If you can't tell idealism and materialism apart, the difference can't be important.

Marxism. Materialism

Marxism puts materialism that is right, against idealism that is wrong. Materialism is believing consciousness is a result of an outer world, while idealism is believing an outer world is a result of consciousness. How do I know that you exist, that I am not dreaming you? How do you know that I exist, that you are not dreaming me? The Marxist answer is practice. It is 'Common Sense'. It is 'I Can See It'. Common sense is seen as the great arbitrator. Like it can't be wrong. How do I know it is the sun orbiting earth and not the other way around? I can see it.

You can see the world around you, you can interact with others around you. How can all that be a result of your consciousness? I do not know how it is possible but it is. If you remember dreaming, you know your brain can construct an outer world, a world around you, that is only dependent on your mind. It is true that the thing you see in your dream stem from your non-dreaming life, there are tables, mountains, humans. It is true the dream is short and disjointed. Still, the point is the brain can construct an outer world without a material counterpart. Maybe if man didn't dream, he had never thought of the disparity between idealism and materialism.

The Irish bishop George Berkeley claimed a physical object cannot exist independently of a mind that perceives it. To explain that the objects we perceive seem consistent, that they are the same when we reenter a room as when we left it, he asserts this proves there is a mind that perceives everything all the time. And this mind is God.
To prove Berkeley's theory wrong, writer Samuel Johnson kicked a stone and said "I refute it thus". So if I dream I kick a stone, that proves the stone I dream about exists independent of my mind?

In the 1930's, the Icelandic writer Laxness was invited to the Soviet Union. He was well known and a communist so he got a guide to show him around. When they saw some homeless street boys, he remarked on it but the guide answered "Comrade Stalin has declared that there are no homeless street boys". When he insisted, the guide just repeated "Comrade Stalin has declared that there are no homeless street boys".
This is a curious case. The guide does not see the outer world with the street boys as primary. Neither does he see the street boys as secondary, as figments of his consciousness. Instead he sets Stalin's consciousness as primary and declares the boys nonexistent.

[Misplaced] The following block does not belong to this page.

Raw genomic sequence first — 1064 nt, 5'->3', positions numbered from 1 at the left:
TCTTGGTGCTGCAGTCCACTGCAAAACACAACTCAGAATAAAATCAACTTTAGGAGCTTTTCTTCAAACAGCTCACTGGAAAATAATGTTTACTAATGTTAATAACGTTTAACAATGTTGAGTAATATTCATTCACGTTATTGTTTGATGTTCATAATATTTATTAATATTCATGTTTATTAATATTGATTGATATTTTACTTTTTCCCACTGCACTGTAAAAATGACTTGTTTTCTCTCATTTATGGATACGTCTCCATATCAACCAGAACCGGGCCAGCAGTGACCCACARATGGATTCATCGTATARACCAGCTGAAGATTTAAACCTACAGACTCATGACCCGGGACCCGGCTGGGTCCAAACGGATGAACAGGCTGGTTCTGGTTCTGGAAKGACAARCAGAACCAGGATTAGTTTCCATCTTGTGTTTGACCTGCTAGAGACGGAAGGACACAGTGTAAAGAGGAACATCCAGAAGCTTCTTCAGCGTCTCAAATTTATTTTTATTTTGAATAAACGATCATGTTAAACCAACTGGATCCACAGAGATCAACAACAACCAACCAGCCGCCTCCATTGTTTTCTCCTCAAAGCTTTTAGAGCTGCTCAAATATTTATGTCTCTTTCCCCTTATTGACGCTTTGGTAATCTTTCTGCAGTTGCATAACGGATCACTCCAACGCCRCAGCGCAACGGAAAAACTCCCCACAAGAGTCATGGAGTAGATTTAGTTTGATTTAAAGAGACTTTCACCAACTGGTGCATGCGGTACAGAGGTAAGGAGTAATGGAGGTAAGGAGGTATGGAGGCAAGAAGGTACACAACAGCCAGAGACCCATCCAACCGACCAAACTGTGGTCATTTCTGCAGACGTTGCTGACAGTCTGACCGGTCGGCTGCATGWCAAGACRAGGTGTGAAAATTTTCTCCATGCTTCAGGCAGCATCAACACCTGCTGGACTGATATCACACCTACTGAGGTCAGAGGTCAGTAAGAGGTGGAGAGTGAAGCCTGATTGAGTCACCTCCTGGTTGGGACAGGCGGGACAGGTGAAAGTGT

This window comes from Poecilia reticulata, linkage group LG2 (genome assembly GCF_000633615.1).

When returning home, Laxness had lost some of his communist fervor.

Everything you experience, you experience through some process in your brain; you cannot know the thing in itself. If you see an axe, the axe is not inside your brain, your nervous system has somehow created some sort of representation. Even should somebody bury an axe in your brain, if you experience anything at all it is some sort of representation, you do not experience the axe in itself.
How can you tell the difference between the materialistic and the idealistic standpoint? You can't. Both the materialist and the idealist get hurt if hit on the head. Both see others getting hurt if hit on the head. Both see an object they drop fall to the ground. There is no experiment to tell the standpoints apart. If you want to "prove" the existence of an outer world, you have to start from what you experience; you have to go from your consciousness to the outer world. This does not mean the outer world is a result of your consciousness; it means that you claim the outer world exists because you think so; you make the outer world dependent on your thought. You make yourself an idealist.

I have talked about idealism as denying the existence of an independent world external to some sort of consciousness. Maybe this is not what Marx and Engels mean. They are very vague. No matter what, to be an idealist is nonsense. When it is impossible to tell idealism and materialism apart it is nonsense to put any importance to the difference.

© Anders Floderus